In the mid-2000s, virtual agents and customer service chatbots received a lot of adulation, even though they were not very conversational, and under the hood they were merely composed of data exchanges with web servers.
Nowadays, even though a huge number of examples of ‘weak AI’ exist (including Siri, Alexa, web search engines, automated translators and facial recognition) and other topics such as responsive web design are hogging the limelight, chatbots are still causing a stir. With major investment from big companies, there remain plenty of opportunities to hack the conversational interfaces of the future.
- How to design a chatbot experience
Sometimes they get a bad reputation, but chatbots can be useful. They don’t need to feel like a basic replacement for a standard web form, where the user fills in input fields and waits for validation – they can provide a conversational experience.
Essentially we’re enhancing the user experience to feel more natural, like conversing with an expert or a friend, instead of web browser point-and-clicks or mobile gestures. The aim is that by providing empathetic, contextual responses, this technology will become embedded directly in people’s lives.
Watch the video below or read on to discover a practical way to design and build a chatbot, based on a real project-intake application in a service design practice.
01. Set a personality
As this practice serves over 110,000 members globally, the goal was to provide a quick, convenient and natural interface through which internal stakeholders could request effective digital services, instead of having to fill out confusing forms.
The first step was to establish the chatbot’s personality, as this would represent the voice of the service design team to its stakeholders. We built on Aarron Walter’s seminal work on design personas. This greatly helped our team develop the bot’s personality traits, which then determined the messages for greetings, errors and user feedback.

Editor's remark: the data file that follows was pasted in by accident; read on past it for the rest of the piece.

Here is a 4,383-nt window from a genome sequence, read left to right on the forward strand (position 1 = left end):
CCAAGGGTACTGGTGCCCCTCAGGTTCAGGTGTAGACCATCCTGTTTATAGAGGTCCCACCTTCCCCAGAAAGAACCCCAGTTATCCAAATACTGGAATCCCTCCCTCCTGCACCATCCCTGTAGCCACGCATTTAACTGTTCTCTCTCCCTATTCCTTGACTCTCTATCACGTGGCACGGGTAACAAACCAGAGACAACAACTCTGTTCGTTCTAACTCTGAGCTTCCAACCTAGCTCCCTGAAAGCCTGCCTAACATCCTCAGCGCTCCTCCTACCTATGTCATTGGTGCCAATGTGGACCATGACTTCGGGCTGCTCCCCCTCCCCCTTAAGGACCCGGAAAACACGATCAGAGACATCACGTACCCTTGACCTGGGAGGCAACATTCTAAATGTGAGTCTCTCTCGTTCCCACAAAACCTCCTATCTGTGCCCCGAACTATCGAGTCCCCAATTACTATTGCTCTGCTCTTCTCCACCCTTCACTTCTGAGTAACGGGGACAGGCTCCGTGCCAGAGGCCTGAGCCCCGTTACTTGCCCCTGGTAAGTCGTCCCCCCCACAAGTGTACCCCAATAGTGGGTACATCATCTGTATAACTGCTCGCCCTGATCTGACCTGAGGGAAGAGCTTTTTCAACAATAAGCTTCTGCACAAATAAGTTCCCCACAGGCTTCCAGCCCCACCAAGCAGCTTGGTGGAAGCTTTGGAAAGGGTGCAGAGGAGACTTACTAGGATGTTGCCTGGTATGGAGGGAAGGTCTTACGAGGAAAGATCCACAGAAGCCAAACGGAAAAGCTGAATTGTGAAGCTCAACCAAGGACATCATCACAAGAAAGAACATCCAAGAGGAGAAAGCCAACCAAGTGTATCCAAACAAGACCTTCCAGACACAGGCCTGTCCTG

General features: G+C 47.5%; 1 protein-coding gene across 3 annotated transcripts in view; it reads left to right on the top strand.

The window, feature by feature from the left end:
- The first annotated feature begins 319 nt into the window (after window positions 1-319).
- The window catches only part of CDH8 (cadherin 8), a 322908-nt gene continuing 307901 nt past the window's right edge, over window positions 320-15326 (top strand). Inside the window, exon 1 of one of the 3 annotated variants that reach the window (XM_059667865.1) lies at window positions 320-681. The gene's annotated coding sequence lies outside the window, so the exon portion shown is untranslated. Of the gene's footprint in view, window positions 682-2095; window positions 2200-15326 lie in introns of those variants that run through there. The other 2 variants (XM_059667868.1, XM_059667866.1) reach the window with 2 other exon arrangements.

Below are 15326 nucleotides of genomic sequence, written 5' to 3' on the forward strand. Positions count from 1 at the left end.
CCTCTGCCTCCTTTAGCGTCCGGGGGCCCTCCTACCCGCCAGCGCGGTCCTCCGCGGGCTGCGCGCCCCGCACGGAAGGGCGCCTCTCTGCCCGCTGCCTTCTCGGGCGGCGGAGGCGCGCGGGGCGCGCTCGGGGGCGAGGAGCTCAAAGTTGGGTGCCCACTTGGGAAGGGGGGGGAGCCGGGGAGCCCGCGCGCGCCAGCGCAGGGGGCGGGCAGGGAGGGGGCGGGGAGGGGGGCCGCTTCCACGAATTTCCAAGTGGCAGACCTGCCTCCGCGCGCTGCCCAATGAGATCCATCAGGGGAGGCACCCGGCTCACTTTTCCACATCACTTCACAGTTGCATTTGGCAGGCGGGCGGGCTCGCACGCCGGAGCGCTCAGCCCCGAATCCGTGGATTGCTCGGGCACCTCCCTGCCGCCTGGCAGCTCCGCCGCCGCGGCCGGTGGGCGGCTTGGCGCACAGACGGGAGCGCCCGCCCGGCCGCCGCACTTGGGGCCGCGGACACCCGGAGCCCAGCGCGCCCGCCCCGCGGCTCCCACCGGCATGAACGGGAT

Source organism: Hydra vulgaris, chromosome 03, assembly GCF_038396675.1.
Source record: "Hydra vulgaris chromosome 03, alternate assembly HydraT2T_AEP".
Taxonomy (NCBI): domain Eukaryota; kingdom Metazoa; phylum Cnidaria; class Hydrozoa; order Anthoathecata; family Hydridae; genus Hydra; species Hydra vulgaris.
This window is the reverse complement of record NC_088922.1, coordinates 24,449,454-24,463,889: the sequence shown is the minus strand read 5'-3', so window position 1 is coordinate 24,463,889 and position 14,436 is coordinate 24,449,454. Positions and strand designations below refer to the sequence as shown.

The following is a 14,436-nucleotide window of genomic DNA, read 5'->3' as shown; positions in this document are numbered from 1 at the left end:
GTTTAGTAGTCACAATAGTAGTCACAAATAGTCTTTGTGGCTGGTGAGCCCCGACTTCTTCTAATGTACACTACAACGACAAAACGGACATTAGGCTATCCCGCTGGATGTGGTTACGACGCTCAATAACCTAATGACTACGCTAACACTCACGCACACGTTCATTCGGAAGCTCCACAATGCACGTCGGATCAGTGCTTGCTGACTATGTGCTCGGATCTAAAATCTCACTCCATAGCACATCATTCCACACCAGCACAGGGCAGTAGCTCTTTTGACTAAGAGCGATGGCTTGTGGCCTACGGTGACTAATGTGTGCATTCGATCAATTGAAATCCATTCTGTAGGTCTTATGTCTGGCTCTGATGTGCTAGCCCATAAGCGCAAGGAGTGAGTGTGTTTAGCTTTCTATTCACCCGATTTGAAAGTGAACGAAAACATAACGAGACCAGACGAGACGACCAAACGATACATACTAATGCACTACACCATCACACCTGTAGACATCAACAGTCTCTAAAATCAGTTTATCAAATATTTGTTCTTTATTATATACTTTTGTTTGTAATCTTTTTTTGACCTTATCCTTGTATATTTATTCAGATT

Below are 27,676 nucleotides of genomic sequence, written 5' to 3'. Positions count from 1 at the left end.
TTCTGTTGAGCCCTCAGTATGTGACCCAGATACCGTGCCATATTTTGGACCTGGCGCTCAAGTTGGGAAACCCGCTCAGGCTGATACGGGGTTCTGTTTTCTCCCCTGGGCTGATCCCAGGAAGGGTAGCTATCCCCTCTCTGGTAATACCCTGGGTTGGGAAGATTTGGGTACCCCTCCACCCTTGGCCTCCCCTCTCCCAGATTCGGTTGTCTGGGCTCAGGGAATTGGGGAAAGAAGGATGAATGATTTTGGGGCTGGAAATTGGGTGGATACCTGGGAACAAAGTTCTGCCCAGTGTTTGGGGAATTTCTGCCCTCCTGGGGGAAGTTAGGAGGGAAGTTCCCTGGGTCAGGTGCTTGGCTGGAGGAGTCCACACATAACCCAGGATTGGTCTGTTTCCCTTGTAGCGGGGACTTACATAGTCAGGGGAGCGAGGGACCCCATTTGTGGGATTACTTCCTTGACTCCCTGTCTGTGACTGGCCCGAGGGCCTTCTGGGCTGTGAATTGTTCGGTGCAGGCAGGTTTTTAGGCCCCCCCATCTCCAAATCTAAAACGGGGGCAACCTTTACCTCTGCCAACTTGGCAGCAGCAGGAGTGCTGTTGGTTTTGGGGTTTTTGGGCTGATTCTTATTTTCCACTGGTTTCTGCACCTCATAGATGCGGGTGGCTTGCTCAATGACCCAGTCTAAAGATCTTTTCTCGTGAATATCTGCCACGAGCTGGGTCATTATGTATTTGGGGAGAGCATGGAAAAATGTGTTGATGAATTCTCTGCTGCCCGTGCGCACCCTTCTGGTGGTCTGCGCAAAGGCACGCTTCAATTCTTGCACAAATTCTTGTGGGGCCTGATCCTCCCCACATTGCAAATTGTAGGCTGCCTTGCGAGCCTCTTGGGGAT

This is a delicate stage, as it affects how the organisation is perceived. To make sure we had as much information as possible, we immediately set up stakeholder workshops to nail the appropriate personality, colour, typography, imagery and user’s flow when engaging with the bot.
After we had gained all the necessary approvals – including seeking legal counsel – we set out to convert archaic request forms into a series of back- and-forth questions that mimicked a conversation between the stakeholders and a representative of our design services team.
02. Use RiveScript
We knew we didn’t want to get too deep into AI markup language for the processing part – we just needed enough to jump-start the experience.
RiveScript is a simple chatbot API that is easy enough to learn and sufficed for our needs. Within a few days we had the logic down to intake a project request from the bot, and parse it with enough business logic to validate and categorise it so it could be sent it through JSON REST services to the appropriate internal project tasking queue.
To get this basic chatbot working, head to the RiveScript repo, clone it and install all the standard Node dependencies. In the repo you can also gain a taste of the interactions you can add with the various example snippets.